The answers lie back in time.

      • Don’t think I’m quite as old as you flawse but thinking back on posts you were making here years ago, I think I am old enough and experienced enough to know to what you refer ….

        the answers lie back in time …

  2. Come on mate – what are you doing – this is a pandemic not a time to be deleting peoples comments for exposing the truth – seriously ……………you say this and are constantly repeating this myth…

    northern hemisphere Summer and Australia is left alone as the last bastion of the Winter virus…

    And yet every scientist on the planet is saying this – including the WORLD HEALTH ORGANIZATION

    ‘No evidence’ summer will help fight, WHO says
    The notion coronavirus will disappear in the northern summer is a “false hope”, Mike Ryan, executive director of WHO’s emergencies program, has said.

  3. The one big thing that isn’t being discussed

    Look at PIGS

    bond yields have skyrocketed this month

    Looks like Southern Europe is about to implode again

    We might see Italian Greece Spanish banks go under

    This is big, we need to keep an eye on this

    • Everywhere I look I see reasons for a wholesale implosion of the current monetary system — the ONLY answer they have is creating money by the trillion and throwing it around. As the temporary tide of fake money recedes and threatens massive asset deflation this must be replaced with permanent money (central bank created).

      This only ends one way.

    • MountainGuinMEMBER

      Yep. All those reassuring bank stress tests now counting for nothing. But given mortgage levels in aust, we should be watching both overseas flu experiences and overseas bank collapses to inform where we may be in a few weeks.
      Still curious to see if bank runs start overseas and if so when will it start here.

    • Wowza!
      Greek 10-yr bond went from 80 bps to 360bps since the beginning of this year.
      Portugal 20 bps to 120 bps
      Italy 90 bps to 263 bps
      Spain 13 bps to 105 bps
      Just …… WOWZA!

    • Scotty
      Now people more bearish than me
      It’s a nice feeling
      My focus of concern is the social side
      With all my banging on about a crash, seeing how it is going to affect people just seems to override market forecast
      With rich or poor, famine health heating issues etc makes everyone more even
      Having 50 inv properties won’t help you
      And when there are no jobs their is no negative gearing anyway

      • Interesting – down at the beach this morning and it had a sort of Christmas vibe about it. Lots of people and they weren’t in a mad rush. Maybe when people stop travelling overseas, have a bit more balance (work from home atm may be driving this) we may even start to get a community back. Appreciate there is some serious carnage coming but just maybe there is hope in a community sense??

        • Wasn’t that the experience in Iceland when their economy imploded? On the ground, a decent community vibe returned and people became happy again as the greed disappeared. Consumerism and wealth creation can be toxic.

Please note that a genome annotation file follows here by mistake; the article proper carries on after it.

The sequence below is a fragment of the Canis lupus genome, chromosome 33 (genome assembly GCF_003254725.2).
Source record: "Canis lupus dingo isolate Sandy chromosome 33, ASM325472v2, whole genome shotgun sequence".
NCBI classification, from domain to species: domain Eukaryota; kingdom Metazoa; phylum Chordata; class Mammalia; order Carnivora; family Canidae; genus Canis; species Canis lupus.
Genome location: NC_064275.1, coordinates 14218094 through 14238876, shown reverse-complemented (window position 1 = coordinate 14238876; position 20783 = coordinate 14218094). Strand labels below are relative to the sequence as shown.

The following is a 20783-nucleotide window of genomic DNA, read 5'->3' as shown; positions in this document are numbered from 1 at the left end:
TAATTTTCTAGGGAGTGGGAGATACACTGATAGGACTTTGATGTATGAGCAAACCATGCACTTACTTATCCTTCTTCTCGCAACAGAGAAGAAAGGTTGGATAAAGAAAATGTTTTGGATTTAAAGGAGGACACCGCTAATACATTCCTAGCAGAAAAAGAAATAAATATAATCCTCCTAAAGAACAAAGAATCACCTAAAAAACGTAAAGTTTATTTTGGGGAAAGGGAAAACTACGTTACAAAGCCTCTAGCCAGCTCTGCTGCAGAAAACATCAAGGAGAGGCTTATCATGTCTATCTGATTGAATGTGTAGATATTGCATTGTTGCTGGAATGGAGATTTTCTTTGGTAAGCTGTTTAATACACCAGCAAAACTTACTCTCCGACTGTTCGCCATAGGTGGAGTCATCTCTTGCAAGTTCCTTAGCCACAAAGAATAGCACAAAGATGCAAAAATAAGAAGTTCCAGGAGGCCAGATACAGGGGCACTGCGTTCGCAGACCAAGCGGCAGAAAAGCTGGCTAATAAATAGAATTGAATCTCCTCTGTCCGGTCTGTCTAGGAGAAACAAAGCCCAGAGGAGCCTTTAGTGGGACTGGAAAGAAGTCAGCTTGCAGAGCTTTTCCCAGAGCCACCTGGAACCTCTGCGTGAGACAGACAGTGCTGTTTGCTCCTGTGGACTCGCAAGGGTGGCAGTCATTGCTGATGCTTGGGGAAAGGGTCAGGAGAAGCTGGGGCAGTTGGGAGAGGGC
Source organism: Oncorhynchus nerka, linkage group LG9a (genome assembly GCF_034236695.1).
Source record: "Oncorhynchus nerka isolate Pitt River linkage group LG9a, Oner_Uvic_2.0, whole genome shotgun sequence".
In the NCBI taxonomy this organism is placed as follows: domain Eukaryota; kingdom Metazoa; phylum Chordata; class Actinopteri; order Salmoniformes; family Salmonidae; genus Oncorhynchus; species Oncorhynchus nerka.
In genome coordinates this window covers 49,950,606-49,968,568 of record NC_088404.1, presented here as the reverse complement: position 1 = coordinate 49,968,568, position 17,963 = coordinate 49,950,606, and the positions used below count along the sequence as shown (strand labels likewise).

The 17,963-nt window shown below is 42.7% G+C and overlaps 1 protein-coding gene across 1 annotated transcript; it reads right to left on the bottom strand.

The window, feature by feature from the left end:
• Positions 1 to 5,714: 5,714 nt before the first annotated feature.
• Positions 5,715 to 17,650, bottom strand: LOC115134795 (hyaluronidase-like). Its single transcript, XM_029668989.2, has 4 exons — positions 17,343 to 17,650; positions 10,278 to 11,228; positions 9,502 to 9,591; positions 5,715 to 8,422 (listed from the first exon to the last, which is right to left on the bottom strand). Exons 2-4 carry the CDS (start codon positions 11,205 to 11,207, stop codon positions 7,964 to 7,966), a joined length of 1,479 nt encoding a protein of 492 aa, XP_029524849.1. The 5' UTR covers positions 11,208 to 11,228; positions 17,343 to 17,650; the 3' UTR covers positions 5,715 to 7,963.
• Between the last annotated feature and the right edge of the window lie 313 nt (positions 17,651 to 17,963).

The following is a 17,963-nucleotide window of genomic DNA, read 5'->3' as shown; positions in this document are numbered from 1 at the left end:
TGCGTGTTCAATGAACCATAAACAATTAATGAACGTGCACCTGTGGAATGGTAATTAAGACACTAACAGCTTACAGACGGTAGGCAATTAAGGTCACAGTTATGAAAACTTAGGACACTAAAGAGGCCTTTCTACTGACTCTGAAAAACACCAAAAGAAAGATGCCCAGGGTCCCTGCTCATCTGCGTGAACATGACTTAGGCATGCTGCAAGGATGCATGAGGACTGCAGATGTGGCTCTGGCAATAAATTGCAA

• The focus won’t be money because noone will have any
            Most people will lose every cent they have over the next 2 to 3 years.

            Watch Angela’s Ashers,

            That is the decade that lies ahead.

            What we see now in supermarket is just the entree into the future

          • +1
            Also, when you have nothing to lose, a huge weight gets lifted off your shoulders. What do they say: never been poorer, never been happier.

          • ErmingtonPlumbingMEMBER

            Don’t forget Dom,

            “If you’re in trouble or hurt or need–go to poor people. They’re the only ones that’ll help–the only ones.”
            John Steinbeck, The Grapes of Wrath

          • Dom I agree, nothing to lose suddenly means all your concerns and worries disappear. To some extent. So long as you have a roof over your head.

          • I was at Manly – got out of the water at 7am and there were people everywhere on the beach, getting into the water, running and walking and just hanging around. I didn’t notice the cafes though.

        • C3

          Depressions make people come closer together, someone on here keeps disagreeing with me, yes people will be angry at first, but society will now change to a much more kinder place. Maybe riots and anger first but as we head deeper into this global depression people will need to be much kinder to each other.

          • Goldstandard1MEMBER



        • No Ben Rickert Ubietz
          I am getting smashed and have no idea where this is all going.
          You can’t let your ego get in the way.
          I am bowing out this year, my luck has run out….
          I am relying on all of you guys for your view now this year
          I have no idea

          Jimbo sold the break at ASX 5700, I turned my short long and lost twice as much. Not me.
          You can call me Chanos, Einhorn, they had a good year then went down in tears, also Dalio “Cash is Trash”, I watched on CNBC DAVOS, I couldn’t believe he said that at Dow 29500
          C Joye will be another that will be remembered for his famous